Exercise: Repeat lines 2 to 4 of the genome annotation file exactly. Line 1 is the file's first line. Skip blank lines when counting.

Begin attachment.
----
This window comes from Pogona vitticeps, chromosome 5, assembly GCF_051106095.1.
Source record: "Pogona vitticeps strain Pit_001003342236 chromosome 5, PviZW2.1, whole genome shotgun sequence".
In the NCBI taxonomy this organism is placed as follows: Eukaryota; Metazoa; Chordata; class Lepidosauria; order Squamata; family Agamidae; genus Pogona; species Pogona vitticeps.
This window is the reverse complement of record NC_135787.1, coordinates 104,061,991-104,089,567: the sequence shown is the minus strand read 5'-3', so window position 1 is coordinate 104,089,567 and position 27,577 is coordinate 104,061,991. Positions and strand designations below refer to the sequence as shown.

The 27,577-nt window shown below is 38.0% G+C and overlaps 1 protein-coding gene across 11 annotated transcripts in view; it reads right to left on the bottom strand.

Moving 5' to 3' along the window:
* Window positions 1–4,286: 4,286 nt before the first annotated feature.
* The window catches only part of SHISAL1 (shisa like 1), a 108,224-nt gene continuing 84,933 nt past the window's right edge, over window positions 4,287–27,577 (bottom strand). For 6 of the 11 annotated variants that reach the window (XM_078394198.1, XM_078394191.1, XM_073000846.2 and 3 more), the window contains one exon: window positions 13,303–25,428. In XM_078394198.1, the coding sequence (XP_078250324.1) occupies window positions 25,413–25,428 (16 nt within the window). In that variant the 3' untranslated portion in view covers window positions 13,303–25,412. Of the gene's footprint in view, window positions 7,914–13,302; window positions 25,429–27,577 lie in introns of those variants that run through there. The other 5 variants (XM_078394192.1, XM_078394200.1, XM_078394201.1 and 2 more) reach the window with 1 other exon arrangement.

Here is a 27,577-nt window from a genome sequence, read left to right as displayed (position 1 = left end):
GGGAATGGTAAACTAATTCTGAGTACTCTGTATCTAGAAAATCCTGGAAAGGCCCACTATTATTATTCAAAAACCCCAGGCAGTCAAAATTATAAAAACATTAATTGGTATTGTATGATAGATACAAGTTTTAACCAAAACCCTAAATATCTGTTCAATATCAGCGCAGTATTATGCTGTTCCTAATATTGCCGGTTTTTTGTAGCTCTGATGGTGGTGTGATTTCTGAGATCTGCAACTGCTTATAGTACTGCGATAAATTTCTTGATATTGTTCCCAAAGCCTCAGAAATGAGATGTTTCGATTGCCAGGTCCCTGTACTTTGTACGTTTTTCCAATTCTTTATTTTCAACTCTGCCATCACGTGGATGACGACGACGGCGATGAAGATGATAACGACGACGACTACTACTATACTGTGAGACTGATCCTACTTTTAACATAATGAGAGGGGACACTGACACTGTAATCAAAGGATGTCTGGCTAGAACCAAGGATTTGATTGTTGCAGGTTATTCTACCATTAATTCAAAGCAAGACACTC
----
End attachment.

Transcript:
Source record: "Pogona vitticeps strain Pit_001003342236 chromosome 5, PviZW2.1, whole genome shotgun sequence".
In the NCBI taxonomy this organism is placed as follows: Eukaryota; Metazoa; Chordata; class Lepidosauria; order Squamata; family Agamidae; genus Pogona; species Pogona vitticeps.
This window is the reverse complement of record NC_135787.1, coordinates 104,061,991-104,089,567: the sequence shown is the minus strand read 5'-3', so window position 1 is coordinate 104,089,567 and position 27,577 is coordinate 104,061,991. Positions and strand designations below refer to the sequence as shown.